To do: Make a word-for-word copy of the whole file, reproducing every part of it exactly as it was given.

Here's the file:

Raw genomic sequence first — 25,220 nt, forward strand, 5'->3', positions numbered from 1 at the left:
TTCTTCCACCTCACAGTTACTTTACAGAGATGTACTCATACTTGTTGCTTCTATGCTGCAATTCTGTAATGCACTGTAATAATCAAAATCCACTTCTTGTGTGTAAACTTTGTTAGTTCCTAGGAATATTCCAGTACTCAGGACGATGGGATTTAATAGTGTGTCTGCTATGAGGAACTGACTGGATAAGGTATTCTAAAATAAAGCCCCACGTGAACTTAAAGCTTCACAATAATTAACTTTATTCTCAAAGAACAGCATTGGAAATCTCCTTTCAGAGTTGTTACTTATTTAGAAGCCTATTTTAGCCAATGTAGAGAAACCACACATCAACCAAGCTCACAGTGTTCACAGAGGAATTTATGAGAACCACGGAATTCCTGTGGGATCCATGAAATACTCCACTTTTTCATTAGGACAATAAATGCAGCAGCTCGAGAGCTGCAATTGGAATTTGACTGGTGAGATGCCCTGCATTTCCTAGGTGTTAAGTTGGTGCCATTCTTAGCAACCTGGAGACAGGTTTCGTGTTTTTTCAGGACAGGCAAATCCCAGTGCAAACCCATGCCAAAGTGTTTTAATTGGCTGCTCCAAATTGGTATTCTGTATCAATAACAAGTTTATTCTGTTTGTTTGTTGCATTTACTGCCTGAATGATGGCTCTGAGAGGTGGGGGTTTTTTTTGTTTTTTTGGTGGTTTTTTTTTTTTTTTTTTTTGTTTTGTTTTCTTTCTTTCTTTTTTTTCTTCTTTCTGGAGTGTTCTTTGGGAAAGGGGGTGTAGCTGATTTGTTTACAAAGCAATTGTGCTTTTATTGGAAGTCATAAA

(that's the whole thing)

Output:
Raw genomic sequence first — 25,220 nt, forward strand, 5'->3', positions numbered from 1 at the left:
TTCTTCCACCTCACAGTTACTTTACAGAGATGTACTCATACTTGTTGCTTCTATGCTGCAATTCTGTAATGCACTGTAATAATCAAAATCCACTTCTTGTGTGTAAACTTTGTTAGTTCCTAGGAATATTCCAGTACTCAGGACGATGGGATTTAATAGTGTGTCTGCTATGAGGAACTGACTGGATAAGGTATTCTAAAATAAAGCCCCACGTGAACTTAAAGCTTCACAATAATTAACTTTATTCTCAAAGAACAGCATTGGAAATCTCCTTTCAGAGTTGTTACTTATTTAGAAGCCTATTTTAGCCAATGTAGAGAAACCACACATCAACCAAGCTCACAGTGTTCACAGAGGAATTTATGAGAACCACGGAATTCCTGTGGGATCCATGAAATACTCCACTTTTTCATTAGGACAATAAATGCAGCAGCTCGAGAGCTGCAATTGGAATTTGACTGGTGAGATGCCCTGCATTTCCTAGGTGTTAAGTTGGTGCCATTCTTAGCAACCTGGAGACAGGTTTCGTGTTTTTTCAGGACAGGCAAATCCCAGTGCAAACCCATGCCAAAGTGTTTTAATTGGCTGCTCCAAATTGGTATTCTGTATCAATAACAAGTTTATTCTGTTTGTTTGTTGCATTTACTGCCTGAATGATGGCTCTGAGAGGTGGGGGTTTTTTTTGTTTTTTTGGTGGTTTTTTTTTTTTTTTTTTTTGTTTTGTTTTCTTTCTTTCTTTTTTTTCTTCTTTCTGGAGTGTTCTTTGGGAAAGGGGGTGTAGCTGATTTGTTTACAAAGCAATTGTGCTTTTATTGGAAGTCATAAA